Financial Recovery and Fitness

Now that I've already been working on my emotional and mental well-being in addition to my physical well-being, I've decided to start working on something I've been postponing for a long time - my financial well-being - or to be more precise, achieving full recovery from some serious temporary financial "disease" and maintaining financial fitness for years to come through some "workout". Of the several self-help books about personal finance I've found Financial Recovery by Karen McCall and The Net Worth Workout by Susan Feitelberg especially helpful.

The most important advice I've learned from the first book (and started to try to implement) is distinguishing between need and want. She write, among others:

A need, when filled, sustains us. A want, when filled, entertains us. Attempting to substitute wants for needs eventually drains us. [...] The urge to buy on impulse is a good indication that something is a want, not a need.

Now I realize that the main reason why I haven't been so successful in saving money is that I easily give in to the temptation of satisfying wants, especially when they are books and/or cost a small amount of money, and these wants sum up to quite a large amount after a certain length of time. This financial urge may even be compared to addiction.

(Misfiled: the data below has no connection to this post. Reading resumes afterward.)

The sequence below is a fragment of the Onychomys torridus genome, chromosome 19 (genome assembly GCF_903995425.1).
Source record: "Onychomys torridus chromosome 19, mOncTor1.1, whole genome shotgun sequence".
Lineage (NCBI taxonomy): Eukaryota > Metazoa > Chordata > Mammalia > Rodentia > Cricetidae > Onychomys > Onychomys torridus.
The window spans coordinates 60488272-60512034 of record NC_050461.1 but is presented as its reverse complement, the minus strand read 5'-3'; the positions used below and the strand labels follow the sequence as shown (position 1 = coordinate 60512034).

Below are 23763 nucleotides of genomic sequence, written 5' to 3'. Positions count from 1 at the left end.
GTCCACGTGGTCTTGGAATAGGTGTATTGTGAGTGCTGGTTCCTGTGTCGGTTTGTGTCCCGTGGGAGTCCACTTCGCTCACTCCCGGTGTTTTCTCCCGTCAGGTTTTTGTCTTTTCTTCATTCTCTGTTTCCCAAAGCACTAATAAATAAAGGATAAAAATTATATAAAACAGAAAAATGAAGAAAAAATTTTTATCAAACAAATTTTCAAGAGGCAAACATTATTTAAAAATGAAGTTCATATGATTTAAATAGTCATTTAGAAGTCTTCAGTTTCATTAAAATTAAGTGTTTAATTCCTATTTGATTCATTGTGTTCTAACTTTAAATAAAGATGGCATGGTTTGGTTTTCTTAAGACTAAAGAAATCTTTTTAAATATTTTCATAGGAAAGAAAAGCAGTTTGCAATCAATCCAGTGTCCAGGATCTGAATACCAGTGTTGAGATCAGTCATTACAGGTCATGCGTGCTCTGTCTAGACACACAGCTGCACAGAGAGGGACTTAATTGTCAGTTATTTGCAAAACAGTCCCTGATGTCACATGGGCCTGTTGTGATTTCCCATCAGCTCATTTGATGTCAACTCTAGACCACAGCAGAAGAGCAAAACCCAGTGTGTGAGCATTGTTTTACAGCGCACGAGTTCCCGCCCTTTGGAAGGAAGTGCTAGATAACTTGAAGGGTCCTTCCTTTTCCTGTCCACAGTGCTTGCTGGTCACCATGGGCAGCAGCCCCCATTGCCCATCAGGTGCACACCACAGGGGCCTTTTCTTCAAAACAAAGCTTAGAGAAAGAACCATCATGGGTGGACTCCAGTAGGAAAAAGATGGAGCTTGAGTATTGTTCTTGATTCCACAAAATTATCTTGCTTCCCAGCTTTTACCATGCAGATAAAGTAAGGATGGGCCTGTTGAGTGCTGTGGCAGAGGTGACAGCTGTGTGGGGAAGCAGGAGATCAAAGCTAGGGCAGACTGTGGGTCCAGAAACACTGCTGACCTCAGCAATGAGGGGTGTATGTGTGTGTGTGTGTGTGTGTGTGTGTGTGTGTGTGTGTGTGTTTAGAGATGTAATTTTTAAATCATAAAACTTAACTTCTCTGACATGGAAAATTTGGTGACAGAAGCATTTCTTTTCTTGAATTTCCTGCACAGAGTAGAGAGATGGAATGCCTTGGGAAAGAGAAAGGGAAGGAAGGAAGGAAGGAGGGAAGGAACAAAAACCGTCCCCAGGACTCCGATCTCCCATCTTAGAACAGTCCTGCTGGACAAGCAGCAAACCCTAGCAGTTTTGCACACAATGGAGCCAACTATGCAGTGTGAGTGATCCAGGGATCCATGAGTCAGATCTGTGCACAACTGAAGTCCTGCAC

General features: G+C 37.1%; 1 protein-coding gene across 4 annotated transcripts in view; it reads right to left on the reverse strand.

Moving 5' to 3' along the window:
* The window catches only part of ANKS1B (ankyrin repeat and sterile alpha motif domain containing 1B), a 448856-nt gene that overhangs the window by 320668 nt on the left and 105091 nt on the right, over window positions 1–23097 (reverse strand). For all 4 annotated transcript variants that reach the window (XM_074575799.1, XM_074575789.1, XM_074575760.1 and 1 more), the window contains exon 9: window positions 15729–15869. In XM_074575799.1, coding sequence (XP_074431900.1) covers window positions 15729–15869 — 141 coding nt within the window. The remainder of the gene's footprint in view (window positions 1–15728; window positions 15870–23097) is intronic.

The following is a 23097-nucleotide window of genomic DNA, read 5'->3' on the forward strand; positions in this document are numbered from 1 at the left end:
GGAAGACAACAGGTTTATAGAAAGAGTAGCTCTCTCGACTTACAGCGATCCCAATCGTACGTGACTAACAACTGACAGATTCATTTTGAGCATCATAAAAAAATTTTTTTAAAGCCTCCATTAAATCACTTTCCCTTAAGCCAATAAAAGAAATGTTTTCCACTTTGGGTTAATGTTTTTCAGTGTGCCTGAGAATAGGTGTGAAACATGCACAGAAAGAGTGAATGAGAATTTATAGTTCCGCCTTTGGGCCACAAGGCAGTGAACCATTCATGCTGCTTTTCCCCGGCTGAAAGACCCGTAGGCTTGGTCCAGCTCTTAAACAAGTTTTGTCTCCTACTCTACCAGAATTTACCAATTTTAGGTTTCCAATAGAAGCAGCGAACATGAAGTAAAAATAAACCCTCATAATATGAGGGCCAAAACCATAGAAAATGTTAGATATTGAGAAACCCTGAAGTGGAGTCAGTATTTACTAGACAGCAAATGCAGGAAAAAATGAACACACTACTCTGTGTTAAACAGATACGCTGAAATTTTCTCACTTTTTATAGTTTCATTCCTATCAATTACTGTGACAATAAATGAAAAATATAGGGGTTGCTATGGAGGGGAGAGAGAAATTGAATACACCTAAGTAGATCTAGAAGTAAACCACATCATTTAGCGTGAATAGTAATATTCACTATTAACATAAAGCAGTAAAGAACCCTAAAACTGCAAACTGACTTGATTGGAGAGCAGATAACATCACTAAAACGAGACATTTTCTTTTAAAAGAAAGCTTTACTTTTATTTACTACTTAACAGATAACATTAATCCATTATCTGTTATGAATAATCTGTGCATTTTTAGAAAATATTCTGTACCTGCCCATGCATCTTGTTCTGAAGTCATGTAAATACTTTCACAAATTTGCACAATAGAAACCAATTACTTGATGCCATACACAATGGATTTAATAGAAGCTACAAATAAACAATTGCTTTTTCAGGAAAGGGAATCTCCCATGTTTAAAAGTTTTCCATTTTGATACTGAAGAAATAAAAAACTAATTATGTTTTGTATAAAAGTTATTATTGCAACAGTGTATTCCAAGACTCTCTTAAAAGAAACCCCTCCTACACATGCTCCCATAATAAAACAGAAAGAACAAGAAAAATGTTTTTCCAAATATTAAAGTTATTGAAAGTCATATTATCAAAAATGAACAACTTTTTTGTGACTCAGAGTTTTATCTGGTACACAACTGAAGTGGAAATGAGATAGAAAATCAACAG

What I like best in the second book are the physical metaphors it uses in talking about finance. The author uses the term "workout" to refer to a series of efforts we are supposed to make in order to recover and maintain our financial health. She makes the following metaphorical comparisons:

  • Earning = metabolism
  • Spending = calorie intake
  • Saving = strength training
  • Investing = cardiovascular workout

Since I've been doing various physical workouts, these metaphors help me estimate my current financial "shape" even intuitively, which is already a progress for me. But the harder part is how to set my financial goals and make plans to attain these goals. Unfortunately, being a total novice in financial workout, I still don't know exactly how to accomplish these two tasks. I'll probably have to read these two books again (and again) and/or even take a course in financial planning as I've never taught it as part of the school curriculum or in any other formal setting. Another important thing I've been planning (and postponing) to do is to start using a personal financing software program (such as GnuCash) to track what comes in and goes out and in what forms.